The Selfish Giant

The Selfish Giant
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One of the accusations levied against Tyrannosaur, Paddy Considine's 2011 British drama of violence and redemption in a working-class community, was its supposed fetishising of the suffering poor. It is not this London writer's place to judge the realism of the world of the Bradford housing estate that the two rebellious boys of The Selfish Giant live in. It's certainly grim. The wonderfully named Arbor and Swifty are truants with nothing but a friendship to share between them. Moving into the world of scrap dealing, they find there's money to be made selling their ill-gotten gains and certainly their families need it. The clothes on their backs are full of holes, their mothers and brothers hit them and their school won't have them. Conner Chapman as Arbor, the little tyke and streetwise malcontent on Ritalin, is compelling. His blonde fringe of hair and sullen mouth sum up his defiance in the face of adversity as reckless he drives his milder, horse-whispering friend Swifty on in the pair's quest to get their precious copper, no matter the danger.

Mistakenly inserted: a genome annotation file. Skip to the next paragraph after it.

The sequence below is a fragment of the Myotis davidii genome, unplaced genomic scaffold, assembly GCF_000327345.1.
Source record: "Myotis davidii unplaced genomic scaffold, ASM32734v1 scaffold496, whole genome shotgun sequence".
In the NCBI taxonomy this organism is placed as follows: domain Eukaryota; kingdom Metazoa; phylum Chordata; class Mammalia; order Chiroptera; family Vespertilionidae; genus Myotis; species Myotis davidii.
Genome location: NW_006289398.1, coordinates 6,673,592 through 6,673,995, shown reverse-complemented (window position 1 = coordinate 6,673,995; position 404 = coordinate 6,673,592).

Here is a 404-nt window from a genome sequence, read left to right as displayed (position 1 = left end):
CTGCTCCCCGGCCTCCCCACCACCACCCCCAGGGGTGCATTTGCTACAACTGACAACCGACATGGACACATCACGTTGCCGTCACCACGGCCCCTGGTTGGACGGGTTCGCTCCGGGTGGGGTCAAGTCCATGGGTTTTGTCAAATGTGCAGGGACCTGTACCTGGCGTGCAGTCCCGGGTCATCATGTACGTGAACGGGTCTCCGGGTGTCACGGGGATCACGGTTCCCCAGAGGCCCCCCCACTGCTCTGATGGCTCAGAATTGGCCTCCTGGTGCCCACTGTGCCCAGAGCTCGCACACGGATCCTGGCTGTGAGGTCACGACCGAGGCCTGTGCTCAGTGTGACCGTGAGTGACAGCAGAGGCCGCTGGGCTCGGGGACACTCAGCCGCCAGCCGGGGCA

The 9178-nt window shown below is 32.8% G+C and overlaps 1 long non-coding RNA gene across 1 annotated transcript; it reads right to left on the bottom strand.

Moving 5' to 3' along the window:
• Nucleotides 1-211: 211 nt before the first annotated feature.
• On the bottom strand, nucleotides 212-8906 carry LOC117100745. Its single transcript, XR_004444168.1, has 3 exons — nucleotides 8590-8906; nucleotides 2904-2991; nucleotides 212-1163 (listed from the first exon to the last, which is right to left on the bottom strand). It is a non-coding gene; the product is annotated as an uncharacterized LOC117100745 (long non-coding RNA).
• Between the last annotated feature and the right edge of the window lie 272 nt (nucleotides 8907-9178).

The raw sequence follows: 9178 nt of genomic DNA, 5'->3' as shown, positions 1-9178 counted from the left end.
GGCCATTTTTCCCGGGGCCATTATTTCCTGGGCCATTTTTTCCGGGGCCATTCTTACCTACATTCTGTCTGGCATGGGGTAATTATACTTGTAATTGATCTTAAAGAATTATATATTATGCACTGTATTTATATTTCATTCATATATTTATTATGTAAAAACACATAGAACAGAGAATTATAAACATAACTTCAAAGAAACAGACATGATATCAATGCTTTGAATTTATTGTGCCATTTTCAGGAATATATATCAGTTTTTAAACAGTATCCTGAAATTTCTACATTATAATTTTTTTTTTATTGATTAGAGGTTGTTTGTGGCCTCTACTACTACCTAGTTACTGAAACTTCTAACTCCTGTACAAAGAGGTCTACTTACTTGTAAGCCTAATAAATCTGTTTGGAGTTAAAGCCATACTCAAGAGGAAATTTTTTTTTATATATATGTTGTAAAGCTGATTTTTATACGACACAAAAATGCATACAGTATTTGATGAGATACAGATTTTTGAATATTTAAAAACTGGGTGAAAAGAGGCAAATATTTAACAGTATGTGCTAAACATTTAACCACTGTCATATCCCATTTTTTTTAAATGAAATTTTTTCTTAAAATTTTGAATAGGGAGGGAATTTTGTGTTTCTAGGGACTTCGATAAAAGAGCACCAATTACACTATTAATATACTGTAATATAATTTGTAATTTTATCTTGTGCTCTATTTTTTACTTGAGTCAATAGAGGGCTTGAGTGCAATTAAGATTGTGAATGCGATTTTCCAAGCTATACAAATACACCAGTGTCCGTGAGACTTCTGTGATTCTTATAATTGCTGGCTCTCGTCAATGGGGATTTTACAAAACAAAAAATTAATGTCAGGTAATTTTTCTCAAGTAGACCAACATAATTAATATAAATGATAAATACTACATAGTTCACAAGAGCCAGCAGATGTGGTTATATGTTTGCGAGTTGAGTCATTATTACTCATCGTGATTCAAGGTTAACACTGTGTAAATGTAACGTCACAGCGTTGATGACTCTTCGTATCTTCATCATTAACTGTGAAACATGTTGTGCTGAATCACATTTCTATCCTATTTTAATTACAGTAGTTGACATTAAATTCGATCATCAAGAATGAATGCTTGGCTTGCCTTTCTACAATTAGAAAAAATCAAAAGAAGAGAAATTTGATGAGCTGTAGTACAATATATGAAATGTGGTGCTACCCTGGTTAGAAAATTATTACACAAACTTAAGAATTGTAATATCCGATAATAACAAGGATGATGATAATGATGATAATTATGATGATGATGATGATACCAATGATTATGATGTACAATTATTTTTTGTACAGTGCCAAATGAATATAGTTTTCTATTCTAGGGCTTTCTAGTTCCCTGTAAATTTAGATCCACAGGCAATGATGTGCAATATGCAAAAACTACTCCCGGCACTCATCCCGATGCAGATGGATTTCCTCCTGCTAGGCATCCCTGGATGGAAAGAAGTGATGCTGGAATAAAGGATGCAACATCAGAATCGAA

The camera work and Clio Barnard's direction is naturalistic and raw, the accents are rough and unforgiving, the dialogue swings from economical northern wit to filthy abuse. Amid the gloom and the crushing press of humanity in town, there are lingering wide shots of electricity pylons standing in fields of horses at dawn – poignantly, it is horses that are used to pull the carts the young scrappers load their finds onto. It is shocking to think this is a world that still exists in 2014. A bleak but fascinating British film with a truly memorable end.